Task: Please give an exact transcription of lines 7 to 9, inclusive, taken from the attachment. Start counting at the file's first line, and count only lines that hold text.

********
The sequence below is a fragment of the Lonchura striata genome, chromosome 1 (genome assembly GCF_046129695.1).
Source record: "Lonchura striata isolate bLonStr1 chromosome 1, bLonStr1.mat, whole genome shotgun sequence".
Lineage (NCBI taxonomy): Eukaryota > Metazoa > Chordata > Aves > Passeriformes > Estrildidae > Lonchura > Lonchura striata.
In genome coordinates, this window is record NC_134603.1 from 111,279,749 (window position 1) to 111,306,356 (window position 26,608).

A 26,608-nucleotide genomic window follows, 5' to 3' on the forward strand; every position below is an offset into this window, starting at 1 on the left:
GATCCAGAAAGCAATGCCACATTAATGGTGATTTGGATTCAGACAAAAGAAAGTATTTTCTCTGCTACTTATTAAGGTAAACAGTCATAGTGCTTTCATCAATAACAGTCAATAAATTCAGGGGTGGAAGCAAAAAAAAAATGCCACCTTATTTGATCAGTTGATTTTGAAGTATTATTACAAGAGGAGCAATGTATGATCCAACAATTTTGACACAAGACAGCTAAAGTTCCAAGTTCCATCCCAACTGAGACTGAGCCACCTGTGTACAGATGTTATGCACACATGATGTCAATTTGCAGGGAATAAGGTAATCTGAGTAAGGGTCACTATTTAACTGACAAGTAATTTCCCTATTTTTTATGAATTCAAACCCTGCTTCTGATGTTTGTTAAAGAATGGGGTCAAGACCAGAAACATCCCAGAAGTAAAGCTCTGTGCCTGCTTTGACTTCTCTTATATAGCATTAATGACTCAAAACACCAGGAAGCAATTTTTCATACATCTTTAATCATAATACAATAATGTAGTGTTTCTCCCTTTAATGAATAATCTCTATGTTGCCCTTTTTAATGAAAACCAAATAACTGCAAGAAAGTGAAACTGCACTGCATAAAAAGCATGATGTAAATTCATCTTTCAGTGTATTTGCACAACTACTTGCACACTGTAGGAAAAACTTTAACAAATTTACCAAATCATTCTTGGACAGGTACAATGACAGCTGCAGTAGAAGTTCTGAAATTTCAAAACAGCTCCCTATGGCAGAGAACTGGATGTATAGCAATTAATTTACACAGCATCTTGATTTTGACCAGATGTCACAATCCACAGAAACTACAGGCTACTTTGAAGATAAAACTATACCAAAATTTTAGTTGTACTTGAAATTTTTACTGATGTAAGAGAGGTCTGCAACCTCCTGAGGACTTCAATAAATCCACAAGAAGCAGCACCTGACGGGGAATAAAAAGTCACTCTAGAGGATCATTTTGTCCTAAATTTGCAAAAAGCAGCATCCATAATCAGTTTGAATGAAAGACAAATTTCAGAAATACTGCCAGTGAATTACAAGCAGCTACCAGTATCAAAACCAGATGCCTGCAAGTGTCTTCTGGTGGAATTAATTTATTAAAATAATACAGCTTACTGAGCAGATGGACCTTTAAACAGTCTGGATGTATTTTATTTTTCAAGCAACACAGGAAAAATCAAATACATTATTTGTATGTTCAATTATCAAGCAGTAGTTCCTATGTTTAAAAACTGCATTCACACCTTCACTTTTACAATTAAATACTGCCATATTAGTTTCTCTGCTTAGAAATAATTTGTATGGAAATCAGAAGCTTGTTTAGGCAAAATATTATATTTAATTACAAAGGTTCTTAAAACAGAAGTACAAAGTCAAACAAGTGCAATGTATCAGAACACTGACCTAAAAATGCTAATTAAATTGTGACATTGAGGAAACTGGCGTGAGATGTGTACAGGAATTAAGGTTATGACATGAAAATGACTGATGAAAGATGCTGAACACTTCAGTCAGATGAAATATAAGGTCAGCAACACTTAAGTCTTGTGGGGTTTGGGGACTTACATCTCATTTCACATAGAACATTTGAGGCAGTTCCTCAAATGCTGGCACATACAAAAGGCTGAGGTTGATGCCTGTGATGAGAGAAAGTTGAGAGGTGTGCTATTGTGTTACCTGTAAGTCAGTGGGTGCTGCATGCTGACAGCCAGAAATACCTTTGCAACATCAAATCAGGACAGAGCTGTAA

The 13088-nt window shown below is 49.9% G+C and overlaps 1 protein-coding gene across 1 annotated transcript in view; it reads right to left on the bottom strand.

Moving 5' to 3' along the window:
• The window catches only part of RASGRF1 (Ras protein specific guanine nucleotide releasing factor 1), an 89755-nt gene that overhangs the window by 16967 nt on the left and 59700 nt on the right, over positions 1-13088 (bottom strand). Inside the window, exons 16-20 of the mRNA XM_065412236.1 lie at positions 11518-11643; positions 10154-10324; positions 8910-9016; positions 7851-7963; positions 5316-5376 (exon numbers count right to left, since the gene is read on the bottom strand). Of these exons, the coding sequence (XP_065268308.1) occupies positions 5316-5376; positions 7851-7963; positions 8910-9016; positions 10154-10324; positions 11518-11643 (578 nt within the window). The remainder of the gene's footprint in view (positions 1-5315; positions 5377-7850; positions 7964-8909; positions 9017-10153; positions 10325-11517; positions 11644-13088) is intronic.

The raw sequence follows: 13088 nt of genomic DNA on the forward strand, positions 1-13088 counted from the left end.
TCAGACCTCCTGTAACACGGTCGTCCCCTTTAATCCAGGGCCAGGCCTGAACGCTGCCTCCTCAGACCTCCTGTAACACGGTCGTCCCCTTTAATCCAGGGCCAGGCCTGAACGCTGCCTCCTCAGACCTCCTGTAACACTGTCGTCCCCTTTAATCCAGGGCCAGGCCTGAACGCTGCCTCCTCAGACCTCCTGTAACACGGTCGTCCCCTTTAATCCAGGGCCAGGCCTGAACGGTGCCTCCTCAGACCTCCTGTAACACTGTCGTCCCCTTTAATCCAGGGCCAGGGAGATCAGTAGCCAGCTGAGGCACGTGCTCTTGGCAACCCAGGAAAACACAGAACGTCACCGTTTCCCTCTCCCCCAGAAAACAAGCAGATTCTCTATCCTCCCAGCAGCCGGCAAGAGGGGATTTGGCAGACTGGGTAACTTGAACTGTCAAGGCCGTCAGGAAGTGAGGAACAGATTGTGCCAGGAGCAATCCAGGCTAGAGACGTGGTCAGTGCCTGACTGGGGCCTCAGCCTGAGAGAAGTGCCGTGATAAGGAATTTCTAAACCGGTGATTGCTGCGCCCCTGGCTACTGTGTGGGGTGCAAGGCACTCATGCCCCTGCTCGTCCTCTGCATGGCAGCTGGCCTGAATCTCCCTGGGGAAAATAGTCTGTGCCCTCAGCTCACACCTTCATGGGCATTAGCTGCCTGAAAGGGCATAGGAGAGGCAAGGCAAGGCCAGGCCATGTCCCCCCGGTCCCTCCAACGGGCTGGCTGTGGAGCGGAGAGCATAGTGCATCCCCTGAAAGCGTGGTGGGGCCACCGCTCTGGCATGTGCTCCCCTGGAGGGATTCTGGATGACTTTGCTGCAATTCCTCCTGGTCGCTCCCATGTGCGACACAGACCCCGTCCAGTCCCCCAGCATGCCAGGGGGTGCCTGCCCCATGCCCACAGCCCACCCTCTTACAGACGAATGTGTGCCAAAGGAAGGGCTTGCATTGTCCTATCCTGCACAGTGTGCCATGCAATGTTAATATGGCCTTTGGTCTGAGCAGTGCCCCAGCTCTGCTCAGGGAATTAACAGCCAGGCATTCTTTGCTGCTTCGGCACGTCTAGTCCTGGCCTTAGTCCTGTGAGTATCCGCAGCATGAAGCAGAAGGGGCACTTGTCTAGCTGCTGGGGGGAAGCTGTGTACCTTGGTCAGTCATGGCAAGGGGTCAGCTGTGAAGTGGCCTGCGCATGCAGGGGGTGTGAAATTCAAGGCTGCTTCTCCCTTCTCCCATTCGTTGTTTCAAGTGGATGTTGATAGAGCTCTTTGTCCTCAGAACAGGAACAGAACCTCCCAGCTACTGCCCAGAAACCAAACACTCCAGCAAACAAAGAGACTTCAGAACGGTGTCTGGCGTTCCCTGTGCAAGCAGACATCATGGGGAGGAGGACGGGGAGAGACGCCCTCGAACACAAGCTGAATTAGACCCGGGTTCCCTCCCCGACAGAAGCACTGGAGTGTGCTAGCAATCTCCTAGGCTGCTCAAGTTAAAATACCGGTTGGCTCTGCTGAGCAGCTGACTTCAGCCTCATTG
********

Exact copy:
The 13088-nt window shown below is 49.9% G+C and overlaps 1 protein-coding gene across 1 annotated transcript in view; it reads right to left on the bottom strand.

Moving 5' to 3' along the window:
• The window catches only part of RASGRF1 (Ras protein specific guanine nucleotide releasing factor 1), an 89755-nt gene that overhangs the window by 16967 nt on the left and 59700 nt on the right, over positions 1-13088 (bottom strand). Inside the window, exons 16-20 of the mRNA XM_065412236.1 lie at positions 11518-11643; positions 10154-10324; positions 8910-9016; positions 7851-7963; positions 5316-5376 (exon numbers count right to left, since the gene is read on the bottom strand). Of these exons, the coding sequence (XP_065268308.1) occupies positions 5316-5376; positions 7851-7963; positions 8910-9016; positions 10154-10324; positions 11518-11643 (578 nt within the window). The remainder of the gene's footprint in view (positions 1-5315; positions 5377-7850; positions 7964-8909; positions 9017-10153; positions 10325-11517; positions 11644-13088) is intronic.